E-learningSelf Awareness

How to Learn Quickly: 10 Proven Ways to Master Any Skill – SitePoint

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In this article, we’ll cover ten proven methods for mastering any skill. You’ll learn how to learn quickly, supercharge your personal growth, and stand out from the crowd without having to spend every living minute bent over text books.
What would you say if I told you there’s a skill that could benefit anyone, any place, any time? Something that would accelerate your progress no matter what career path you chose, indifferent to technological disruptions?
Does that sound too good to be true? Well, here’s the pitch: in a world that’s changing faster than ever, you need to adapt quickly and constantly. That requires the willingness to change, and the ability to learn. Learning quickly — and becoming a life-long learner — should become your new superpower. You won’t be able to stop the world from changing, but with this ability to adapt, you’ll be the first to embrace change and leverage it for your own benefit — and you’ll also amaze potential employers.
When we think about quick learners, we might remember those few people back in our school and university days who just seemed to breeze through class. Or we’ll remember that memory champion with the unique ability to somehow remember not just the first six digits of pi (3.14159 btw) but 65,536. Sixty-five thousand! What an impressive feat. These people surely are special. Or they must practice all day, every day.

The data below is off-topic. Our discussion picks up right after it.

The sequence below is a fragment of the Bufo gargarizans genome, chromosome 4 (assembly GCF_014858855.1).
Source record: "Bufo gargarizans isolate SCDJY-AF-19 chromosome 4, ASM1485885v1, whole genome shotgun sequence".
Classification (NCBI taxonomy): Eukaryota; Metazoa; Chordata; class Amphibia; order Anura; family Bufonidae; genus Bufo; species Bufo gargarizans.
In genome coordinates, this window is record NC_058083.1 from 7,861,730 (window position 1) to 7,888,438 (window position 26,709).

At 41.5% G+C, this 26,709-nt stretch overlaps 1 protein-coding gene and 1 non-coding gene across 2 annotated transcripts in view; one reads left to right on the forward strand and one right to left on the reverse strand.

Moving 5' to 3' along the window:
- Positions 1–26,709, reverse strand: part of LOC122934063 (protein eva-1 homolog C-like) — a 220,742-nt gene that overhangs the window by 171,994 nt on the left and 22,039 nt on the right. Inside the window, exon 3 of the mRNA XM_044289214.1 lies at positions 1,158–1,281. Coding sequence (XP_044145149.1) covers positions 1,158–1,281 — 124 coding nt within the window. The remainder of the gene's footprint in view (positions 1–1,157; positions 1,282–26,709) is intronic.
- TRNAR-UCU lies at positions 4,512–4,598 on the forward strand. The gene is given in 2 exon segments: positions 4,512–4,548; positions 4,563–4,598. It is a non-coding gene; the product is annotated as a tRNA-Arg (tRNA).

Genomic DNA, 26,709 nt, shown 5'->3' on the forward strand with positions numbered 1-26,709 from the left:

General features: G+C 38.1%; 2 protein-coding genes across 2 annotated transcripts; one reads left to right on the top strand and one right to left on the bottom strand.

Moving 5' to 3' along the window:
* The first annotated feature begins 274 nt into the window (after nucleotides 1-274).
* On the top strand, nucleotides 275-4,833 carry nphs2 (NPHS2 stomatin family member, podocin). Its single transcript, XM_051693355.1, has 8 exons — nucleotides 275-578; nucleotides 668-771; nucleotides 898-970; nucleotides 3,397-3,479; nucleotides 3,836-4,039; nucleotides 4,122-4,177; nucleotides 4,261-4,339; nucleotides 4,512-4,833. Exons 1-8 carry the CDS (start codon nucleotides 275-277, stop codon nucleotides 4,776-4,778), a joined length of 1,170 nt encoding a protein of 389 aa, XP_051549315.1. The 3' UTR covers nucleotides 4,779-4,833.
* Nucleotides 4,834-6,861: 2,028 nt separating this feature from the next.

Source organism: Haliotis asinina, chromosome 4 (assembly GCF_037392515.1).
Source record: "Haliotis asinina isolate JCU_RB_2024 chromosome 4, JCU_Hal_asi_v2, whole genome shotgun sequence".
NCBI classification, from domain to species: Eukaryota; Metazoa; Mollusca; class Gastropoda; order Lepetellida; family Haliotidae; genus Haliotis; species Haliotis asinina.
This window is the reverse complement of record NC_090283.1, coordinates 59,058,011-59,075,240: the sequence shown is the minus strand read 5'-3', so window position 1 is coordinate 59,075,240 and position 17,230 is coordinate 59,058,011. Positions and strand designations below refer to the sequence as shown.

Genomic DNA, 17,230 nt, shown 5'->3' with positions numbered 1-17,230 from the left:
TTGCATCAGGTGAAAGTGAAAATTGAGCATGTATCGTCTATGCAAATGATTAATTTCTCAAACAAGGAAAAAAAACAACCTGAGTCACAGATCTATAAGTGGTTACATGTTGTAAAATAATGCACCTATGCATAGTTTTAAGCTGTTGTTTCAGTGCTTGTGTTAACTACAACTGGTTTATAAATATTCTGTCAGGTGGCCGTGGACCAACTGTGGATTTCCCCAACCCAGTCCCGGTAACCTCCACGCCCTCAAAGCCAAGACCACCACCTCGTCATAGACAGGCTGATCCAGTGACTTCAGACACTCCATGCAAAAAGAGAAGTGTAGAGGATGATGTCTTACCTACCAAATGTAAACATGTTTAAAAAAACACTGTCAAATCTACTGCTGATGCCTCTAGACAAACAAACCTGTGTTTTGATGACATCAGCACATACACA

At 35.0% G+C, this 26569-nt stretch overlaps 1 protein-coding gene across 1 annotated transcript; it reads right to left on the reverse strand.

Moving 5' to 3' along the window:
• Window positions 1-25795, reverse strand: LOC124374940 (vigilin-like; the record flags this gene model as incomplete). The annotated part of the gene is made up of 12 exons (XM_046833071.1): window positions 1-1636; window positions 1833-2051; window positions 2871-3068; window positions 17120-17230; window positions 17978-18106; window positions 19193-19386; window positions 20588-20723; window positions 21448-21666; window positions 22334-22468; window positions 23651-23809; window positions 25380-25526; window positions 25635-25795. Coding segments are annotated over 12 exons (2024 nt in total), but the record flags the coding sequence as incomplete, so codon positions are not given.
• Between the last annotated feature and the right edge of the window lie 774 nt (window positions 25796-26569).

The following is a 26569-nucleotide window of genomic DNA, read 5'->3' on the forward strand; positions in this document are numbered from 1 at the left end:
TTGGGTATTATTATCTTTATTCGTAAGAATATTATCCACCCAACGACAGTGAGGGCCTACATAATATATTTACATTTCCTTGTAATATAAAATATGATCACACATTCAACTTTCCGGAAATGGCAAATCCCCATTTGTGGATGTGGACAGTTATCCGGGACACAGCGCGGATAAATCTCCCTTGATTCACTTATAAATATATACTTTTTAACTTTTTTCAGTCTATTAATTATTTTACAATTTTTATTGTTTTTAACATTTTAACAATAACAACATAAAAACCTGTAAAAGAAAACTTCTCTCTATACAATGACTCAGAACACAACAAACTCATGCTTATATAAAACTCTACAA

Here’s the thing, though: you can learn this skill too. There’s no superpower, reserved for a few gifted people, or something that can only be achieved with pills and supplements. Good news, huh?
Being a fast learner simply comes down to knowing how your brain (and body!) work and how to tailor your study activities accordingly. Everyone can do it. It’s a skill. Here’s how.
Don’t bother with time management. Manage your energy. First things first: it doesn’t really matter how much time you spend learning.
There, I said it. Pulling an all-nighter before your exams, participating in a 12-hour-YouTube-study-with-me session, or starring at your books long after midnight, aren’t just unnecessary. They actively sabotage your progress.
Sure, you need to invest time to learn a new skill. But even more importantly, you need to invest energy.
Think of energy as the most relevant resource in your learning endeavor. Your brain’s ability to grasp new concepts or to come up with new ideas doesn’t so much hinge on the time you spend on taking notes, but on your state of mind and available energy while doing so.
And energy is a finite resource. It helps to imagine your energy levels as something similar to your bank account. You’ve got a certain amount in there (hopefully) and maybe also some allowance for withdrawals beyond that. But at some point, you’ll have to recharge things or you’ll run out of steam.
Let’s take a closer look.
If you’re one of the 20% of American students who routinely pull an all-nighter during semester time, you should know that science thinks very little of this strategy for improving your output. To the contrary, sleep deprivation is linked to poorer performance across the bench and will likely hinder your long-term memory formation.
So while all-nighters make for good stories, they won’t do much for you in terms of learning effectively (and sustainably).
What’s more, because we’re so used to measuring our study efforts by time, we start using these crazy long sessions as benchmarks for us to achieve again, leaving us disappointed and frustrated whenever we don’t reach them.
Instead of measuring the quantity of study time, we should prioritize the quality. Put in a few hours of high energy work in each day and you’ll vastly outperform your former night-shift-zombie-self.
I have some bad news for you: if you’re hoping to learn something passively in your sleep by playing a lecture in the background, it’s not going to work. This hack to boost your learning has failed the scientific test.